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Quote:
Originally Posted by atmartin23 View Post
Need some help

I am planning out a bed frame for a king size bed. I'm currently planning on using 5/4 white oak. The oak comes in random lengths and widths but for the most part they are approximately 8 foot by 6 inches. My side rails are 18 inches wide. I have an adjustable finger joint bit i got on Rockler. However, i've read that finger joints are mostly used for end to end not edge to edge. Is there a better joint to use for edge to edge? Perhaps use a doweling jig instead?

thanks

Andrew

"The funny thing about experience. She gives the tests first and the lessons come after."
Hi Andrew, welcome to the forum.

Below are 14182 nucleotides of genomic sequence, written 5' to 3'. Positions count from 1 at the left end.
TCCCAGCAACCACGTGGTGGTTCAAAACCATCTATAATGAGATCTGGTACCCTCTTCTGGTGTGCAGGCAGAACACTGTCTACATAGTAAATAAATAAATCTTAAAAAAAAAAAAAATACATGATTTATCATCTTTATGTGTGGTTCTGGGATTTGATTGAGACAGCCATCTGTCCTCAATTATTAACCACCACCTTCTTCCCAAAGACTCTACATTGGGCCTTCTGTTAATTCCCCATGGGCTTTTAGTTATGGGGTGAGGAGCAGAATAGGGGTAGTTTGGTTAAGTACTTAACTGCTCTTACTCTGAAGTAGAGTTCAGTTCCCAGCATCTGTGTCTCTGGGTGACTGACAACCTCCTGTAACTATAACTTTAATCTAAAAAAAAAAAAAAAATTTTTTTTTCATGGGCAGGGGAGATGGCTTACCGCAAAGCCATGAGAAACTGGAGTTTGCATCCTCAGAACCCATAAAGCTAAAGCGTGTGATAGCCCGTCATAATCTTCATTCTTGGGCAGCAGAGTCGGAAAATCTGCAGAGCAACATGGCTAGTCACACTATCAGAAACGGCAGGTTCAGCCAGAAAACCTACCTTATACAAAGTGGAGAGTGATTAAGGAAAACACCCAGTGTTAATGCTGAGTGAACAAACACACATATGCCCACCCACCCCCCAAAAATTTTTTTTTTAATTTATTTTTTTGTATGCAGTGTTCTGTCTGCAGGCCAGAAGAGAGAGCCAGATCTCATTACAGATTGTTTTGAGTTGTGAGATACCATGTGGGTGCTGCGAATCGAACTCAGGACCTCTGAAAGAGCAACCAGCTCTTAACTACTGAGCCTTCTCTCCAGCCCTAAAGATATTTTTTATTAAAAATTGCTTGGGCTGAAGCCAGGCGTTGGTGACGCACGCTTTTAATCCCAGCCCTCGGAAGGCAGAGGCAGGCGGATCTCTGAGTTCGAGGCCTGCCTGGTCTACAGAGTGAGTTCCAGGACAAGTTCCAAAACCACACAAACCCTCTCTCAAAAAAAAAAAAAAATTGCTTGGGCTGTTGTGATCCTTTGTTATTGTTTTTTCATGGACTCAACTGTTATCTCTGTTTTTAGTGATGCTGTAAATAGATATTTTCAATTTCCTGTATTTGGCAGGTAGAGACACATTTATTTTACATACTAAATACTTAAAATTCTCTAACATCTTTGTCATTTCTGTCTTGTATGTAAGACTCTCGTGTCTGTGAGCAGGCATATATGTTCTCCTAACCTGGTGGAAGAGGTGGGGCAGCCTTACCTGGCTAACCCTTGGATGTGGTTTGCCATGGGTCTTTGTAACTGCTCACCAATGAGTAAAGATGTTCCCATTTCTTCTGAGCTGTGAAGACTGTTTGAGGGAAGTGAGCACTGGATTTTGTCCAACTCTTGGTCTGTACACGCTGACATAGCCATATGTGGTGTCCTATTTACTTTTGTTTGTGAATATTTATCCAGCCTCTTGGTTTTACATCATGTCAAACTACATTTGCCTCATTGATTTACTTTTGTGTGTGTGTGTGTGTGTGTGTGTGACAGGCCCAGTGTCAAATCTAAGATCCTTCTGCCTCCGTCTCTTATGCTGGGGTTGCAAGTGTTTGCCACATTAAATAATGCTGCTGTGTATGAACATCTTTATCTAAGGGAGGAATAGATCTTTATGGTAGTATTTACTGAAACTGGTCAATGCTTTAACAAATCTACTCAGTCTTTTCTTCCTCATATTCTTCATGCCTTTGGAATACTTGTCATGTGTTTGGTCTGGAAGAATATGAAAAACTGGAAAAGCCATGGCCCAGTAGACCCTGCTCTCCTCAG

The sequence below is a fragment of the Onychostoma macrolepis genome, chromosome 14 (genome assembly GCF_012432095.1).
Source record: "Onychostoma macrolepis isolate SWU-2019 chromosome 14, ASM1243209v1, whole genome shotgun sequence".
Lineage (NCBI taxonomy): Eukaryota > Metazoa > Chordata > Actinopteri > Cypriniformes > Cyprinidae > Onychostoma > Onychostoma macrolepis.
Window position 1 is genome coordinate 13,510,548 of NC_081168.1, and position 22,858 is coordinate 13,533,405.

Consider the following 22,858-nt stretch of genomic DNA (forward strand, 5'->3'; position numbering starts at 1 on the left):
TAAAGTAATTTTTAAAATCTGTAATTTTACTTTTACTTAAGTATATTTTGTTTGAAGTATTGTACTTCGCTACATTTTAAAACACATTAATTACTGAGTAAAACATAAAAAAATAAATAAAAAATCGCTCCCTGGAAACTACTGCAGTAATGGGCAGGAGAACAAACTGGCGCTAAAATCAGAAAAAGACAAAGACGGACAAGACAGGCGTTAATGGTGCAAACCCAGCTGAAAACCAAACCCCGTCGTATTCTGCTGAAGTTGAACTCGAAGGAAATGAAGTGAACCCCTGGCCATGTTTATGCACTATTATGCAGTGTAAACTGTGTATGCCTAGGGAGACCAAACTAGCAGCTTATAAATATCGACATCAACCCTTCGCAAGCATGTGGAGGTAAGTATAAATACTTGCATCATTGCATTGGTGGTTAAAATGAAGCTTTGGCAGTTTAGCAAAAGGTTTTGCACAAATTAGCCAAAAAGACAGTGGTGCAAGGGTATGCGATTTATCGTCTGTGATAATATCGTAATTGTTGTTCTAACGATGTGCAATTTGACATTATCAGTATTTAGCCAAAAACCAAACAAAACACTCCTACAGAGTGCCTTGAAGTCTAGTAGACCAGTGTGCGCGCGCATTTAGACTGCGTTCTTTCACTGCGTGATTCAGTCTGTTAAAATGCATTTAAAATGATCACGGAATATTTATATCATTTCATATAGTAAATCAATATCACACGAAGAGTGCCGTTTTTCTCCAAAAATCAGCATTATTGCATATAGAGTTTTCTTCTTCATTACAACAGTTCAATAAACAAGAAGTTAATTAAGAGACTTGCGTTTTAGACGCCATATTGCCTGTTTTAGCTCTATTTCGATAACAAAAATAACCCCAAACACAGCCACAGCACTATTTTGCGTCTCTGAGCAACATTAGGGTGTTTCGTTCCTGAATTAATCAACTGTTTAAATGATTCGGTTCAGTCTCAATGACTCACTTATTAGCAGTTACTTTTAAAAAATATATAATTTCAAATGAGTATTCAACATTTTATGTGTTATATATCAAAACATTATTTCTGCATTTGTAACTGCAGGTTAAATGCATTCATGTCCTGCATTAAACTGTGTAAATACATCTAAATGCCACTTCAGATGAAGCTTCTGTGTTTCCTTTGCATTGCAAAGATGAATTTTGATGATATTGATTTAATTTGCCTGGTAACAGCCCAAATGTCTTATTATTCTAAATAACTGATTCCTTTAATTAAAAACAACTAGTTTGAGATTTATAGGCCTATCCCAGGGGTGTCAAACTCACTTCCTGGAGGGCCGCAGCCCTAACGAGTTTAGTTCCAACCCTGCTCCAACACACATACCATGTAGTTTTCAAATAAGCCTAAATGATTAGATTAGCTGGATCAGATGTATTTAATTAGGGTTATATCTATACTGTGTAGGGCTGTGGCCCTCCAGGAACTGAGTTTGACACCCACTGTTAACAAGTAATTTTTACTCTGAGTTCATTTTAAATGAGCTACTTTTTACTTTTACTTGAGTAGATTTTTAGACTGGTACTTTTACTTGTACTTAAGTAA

Quite a project. Finger joint bit should work but might get a little dicey assembling all the little fingers along the length of a king size bedframe, especially with the amount of assembly time a lot of these new glues give you.. Don't know why the old reliable tongue and groove wouldn't work. With 5/4 stock may have to do some finagling to get it right. Maybe a little off the wall but a lock mitre can be used for edge joining also with little or no seam showing.
I'm sure there will be a lot of other suggestions chiming in so stay tuned.

John Schaben

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post #4 of 21 (permalink) Old 09-02-2009, 11:51 PM
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Hi Andrew